Understanding builds when students need to think of which procedure, formula, or tool is appropriate to solving a variety of problems. If they use only new information for a set of practice questions without understanding why that's a good idea, it's unlikely that they can use the tool when not prompted with the same context or questions used for practice. To achieve transferrable concept understanding, learning and review should be mixed and spaced so that students are required to consider which knowledge to apply, rather than just how to apply it.

Look for Evidence in Reviews or Trial Use Observations

You can also evaluate edtech tools from objective reviews and/or from trial use with your students. (See What Edtech Can You Trust? and Neuromyths and Edu-Ca$h-In: Vetting the "Expert" Claims.)

Consider the following questions when you evaluate whether or not an edtech tool is best suited for your goals and learners.

1. If memorizing rote facts is the goal, how well does the edtech product. . .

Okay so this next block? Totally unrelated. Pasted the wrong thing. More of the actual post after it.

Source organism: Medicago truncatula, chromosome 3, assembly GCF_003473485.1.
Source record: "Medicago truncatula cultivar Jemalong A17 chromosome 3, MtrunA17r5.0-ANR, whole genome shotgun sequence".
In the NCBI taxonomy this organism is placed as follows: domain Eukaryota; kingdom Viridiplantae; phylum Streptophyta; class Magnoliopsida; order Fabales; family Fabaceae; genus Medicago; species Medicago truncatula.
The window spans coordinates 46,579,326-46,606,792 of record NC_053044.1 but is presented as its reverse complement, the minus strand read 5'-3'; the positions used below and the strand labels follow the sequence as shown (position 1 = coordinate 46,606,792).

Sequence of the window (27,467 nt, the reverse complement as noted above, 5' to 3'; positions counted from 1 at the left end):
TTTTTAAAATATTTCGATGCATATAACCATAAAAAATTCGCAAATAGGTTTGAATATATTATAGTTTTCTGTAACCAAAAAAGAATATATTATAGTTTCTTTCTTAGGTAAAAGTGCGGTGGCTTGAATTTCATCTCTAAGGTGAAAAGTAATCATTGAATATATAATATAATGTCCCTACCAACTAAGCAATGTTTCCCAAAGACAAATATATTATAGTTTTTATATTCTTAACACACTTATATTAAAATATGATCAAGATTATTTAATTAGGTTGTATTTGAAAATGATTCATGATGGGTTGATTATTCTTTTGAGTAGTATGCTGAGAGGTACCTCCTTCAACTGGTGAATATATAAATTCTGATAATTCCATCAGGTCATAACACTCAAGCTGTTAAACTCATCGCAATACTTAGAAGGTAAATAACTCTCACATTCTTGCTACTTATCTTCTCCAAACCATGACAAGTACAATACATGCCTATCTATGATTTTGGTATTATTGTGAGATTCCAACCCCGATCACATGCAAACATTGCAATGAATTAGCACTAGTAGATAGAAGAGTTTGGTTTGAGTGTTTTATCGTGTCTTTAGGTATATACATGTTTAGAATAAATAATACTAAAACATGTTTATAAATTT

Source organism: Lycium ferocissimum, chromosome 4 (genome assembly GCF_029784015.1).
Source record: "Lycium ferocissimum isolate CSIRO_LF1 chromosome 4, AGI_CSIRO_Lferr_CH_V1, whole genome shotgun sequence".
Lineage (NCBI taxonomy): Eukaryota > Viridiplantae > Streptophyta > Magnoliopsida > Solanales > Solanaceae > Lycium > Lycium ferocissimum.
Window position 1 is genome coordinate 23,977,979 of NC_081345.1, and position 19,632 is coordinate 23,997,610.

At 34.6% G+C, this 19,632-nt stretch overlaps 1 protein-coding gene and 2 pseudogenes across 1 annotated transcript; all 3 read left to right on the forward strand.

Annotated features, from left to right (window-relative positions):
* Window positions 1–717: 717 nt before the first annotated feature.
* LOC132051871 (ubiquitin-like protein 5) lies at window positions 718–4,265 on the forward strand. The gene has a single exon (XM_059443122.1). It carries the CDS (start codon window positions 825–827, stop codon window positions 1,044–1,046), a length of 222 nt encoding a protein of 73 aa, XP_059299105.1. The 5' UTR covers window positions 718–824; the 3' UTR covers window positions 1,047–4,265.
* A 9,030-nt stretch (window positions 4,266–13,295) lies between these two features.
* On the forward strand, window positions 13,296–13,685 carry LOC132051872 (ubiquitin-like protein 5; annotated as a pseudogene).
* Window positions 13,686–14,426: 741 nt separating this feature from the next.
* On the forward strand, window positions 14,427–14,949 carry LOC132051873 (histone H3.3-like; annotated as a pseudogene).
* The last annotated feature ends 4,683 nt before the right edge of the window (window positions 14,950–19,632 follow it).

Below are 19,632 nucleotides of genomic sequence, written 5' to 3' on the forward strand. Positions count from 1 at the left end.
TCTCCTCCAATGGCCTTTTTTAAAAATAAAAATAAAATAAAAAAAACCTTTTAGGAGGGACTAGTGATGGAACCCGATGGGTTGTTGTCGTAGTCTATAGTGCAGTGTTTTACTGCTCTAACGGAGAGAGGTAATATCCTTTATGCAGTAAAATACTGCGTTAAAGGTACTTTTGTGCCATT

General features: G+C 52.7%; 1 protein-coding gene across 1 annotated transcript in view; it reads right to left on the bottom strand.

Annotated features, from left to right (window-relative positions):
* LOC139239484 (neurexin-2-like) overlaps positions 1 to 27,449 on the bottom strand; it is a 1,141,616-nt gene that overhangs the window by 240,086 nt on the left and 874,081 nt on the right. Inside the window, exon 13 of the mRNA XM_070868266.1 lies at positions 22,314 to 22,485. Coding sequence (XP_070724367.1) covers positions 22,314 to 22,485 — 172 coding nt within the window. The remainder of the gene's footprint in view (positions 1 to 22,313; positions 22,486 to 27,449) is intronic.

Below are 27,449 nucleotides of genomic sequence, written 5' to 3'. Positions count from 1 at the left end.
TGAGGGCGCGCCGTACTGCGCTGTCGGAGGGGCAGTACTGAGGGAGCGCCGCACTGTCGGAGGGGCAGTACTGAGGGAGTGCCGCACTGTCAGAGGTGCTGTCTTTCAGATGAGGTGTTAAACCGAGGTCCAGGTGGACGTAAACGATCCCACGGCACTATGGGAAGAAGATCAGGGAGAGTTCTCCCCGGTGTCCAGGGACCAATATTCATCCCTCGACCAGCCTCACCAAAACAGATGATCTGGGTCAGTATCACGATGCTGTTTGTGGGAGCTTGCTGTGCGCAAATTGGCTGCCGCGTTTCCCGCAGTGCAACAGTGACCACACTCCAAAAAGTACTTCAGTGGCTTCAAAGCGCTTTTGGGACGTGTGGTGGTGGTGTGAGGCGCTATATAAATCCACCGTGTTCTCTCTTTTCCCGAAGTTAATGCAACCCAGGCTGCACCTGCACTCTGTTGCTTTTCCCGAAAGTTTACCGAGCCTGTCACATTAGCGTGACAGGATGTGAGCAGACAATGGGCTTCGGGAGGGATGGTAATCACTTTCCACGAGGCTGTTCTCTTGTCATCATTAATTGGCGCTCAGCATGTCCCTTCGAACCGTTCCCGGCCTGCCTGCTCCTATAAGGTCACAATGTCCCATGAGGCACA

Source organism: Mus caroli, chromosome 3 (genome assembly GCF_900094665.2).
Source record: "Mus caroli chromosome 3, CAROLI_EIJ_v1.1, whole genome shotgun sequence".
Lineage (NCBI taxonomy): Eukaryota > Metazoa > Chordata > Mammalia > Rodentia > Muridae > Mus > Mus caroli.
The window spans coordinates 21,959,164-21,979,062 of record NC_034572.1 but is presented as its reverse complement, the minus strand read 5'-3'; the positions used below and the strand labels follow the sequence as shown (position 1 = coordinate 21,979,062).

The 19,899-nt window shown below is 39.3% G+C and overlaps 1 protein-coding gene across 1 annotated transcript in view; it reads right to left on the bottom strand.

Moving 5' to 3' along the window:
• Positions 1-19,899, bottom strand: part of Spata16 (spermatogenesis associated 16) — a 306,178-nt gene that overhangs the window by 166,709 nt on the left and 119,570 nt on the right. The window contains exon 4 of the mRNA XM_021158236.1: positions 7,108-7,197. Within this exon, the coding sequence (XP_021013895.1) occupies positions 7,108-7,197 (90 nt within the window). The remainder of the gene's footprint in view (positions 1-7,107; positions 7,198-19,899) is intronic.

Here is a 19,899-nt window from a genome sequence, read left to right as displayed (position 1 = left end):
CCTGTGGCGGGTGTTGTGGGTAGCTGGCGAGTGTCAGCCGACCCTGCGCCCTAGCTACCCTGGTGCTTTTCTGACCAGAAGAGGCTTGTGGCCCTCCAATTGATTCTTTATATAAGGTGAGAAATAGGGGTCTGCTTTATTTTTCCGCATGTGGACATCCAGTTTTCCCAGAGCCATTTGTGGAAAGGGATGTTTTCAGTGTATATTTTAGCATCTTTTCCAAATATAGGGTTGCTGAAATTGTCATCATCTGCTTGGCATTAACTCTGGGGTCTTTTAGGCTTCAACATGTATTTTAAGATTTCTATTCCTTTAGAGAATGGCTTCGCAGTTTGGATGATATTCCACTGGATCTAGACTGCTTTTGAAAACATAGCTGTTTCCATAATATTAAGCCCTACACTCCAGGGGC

• Sustain attention, hooking and holding student interest and perseverance (e.g. enjoyable gameplay, collaboration, or choice)?
  • Offer timely, corrective feedback and periodic review opportunities at intervals after mastery is first achieved?
  • Supply periodic review questions to assess and reinforce content and procedure automaticity?

Note: Reviews on Graphite.org provide buy-in information through compiled data about student ratings and teacher assessment of student response. Students rate in categories of Liked, Learned, and Recommend.

2. For remediation of missing foundational knowledge, how well does the edtech product. . .

  • Match each student with the best online tools for his or her cognitive, social, and emotional attributes and academic needs?
  • Assess and adapt to students of varying abilities and needs (e.g. instruction with scaffolding supports, content, and practice in a variety of styles and approaches)?
  • Provide options for you to adjust the facts/skills practiced and assessed?